Why we like gods


Jina, Zora: Quick chat around the D&D table

CSH: Zora was saying that we demand that ultimate reality be irrational. According to survival-oriented reason, a religion that promoted suicide would be a failure and a bad choice. But the picture of ultimate reality inside atheistic science is not as comforting to our person-like consciousness as the picture of reality inside theism, because the latter makes the foundational basement stuff of existence into a person. Person-like consciousness wants ultimate reality to be a person-like consciousness.

And selves do irrational things. In fact, gods …

Back in the old days, gods did a lot of irrational shit. They were passion-ruled. Today we prefer the rational calculator god of deism. That’s great. But back in the olden times, in Greek and especially Jewish mythology, God does some irrational shit. This, of course, is because a god the projected voice of a tribe’s collective self-image.

So we want ultimate reality to be a god for two reasons:

  1. We want ultimate reality to be irrational because we want ultimate reality to be a person. This is familiar.
  2. We want ultimate reality to be irrational because then it can withstand rational analysis.

If ultimate reality is irrational then it won’t be dissolved away into the void of nothingness that results from thorough mathematical or logical analysis. A purely formal system—the dream of philosophical rationalism—begins from nothing. So a perfectly rational universe would dissolve under the process of formal analysis into nothing.

You can take solids and then melt them away into nothing through the power of analysis, because every whole is really made of parts. But the parts have parts! And it goes all the way down—leaving nothing.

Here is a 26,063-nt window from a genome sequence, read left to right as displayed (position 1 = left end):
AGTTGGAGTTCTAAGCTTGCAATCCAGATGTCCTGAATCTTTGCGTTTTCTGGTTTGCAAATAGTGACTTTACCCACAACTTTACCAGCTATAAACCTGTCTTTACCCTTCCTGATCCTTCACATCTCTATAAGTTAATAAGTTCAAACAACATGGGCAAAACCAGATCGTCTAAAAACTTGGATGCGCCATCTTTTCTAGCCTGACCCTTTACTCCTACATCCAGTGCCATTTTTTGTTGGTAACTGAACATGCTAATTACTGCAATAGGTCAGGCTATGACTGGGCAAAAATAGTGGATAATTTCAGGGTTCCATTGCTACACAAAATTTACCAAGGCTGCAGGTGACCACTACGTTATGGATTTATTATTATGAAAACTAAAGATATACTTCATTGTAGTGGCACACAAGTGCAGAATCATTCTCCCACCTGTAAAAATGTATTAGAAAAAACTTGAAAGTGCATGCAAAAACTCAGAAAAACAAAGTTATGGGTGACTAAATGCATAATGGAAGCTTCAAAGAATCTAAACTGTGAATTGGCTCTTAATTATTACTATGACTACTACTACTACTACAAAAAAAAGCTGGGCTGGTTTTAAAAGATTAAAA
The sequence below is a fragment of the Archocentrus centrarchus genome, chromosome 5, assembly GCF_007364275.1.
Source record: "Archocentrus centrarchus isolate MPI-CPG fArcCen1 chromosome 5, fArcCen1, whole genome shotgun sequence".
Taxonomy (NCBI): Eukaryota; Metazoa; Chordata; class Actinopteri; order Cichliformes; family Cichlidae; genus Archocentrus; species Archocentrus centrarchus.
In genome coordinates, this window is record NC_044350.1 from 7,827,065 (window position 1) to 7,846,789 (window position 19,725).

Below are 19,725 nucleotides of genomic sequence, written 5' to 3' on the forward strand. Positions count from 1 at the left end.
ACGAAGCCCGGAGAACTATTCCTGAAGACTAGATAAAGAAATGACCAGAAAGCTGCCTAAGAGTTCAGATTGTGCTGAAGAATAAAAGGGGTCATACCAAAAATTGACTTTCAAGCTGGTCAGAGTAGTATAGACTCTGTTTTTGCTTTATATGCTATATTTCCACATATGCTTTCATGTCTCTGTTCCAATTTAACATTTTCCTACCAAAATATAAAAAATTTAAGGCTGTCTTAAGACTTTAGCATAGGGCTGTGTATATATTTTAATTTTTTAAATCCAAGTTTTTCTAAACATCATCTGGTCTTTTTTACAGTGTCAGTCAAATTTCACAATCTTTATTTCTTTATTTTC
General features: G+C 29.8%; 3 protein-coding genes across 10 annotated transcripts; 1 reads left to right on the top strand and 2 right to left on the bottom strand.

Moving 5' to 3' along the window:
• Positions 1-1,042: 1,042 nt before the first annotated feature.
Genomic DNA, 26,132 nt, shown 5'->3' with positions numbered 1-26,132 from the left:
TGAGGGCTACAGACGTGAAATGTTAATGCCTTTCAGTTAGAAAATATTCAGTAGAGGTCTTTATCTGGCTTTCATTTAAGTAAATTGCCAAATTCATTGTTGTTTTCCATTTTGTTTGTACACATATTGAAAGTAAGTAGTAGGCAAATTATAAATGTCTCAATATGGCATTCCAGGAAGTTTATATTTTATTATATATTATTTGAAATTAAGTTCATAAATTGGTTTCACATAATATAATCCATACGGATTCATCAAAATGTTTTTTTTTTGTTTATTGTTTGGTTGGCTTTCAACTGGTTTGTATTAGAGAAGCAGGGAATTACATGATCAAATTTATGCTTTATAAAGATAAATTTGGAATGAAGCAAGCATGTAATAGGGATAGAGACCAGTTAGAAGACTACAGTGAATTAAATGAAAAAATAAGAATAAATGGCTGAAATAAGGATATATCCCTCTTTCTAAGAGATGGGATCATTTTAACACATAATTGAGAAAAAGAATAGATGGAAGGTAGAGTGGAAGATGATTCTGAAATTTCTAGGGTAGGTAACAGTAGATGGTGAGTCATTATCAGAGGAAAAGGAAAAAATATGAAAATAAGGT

A world that is fundamentally rational is a world that cannot exist. It cannot have fundamental existence because it is analyzable away by reason. If reason can take it apart, that means it’s not really together. Any object that reason can take apart doesn’t have real integrity. It doesn’t have a real basic unity in its core. So we want ultimate reality not to be digestible by reason because if it is it will just fly away and disappear. So there needs to be a knot at the end of the thread that keeps it from being digested away under the power of rational analysis.

We can call the thing that prevents the system from being digested away through the power of analysis a knot. And the knot that prevents elimination by analysis is paradox. This is Kierkegaard’s idea. The fundamental nature of reality can only be real if it is a paradox. If it’s not a paradox, then it’s not real, because it gets digested away by analysis.

Zora: Was he the guy who said, “It’s OK to kill yourself, that’s fine.”

CSH: No.

Zora: I’m thinking of a different K.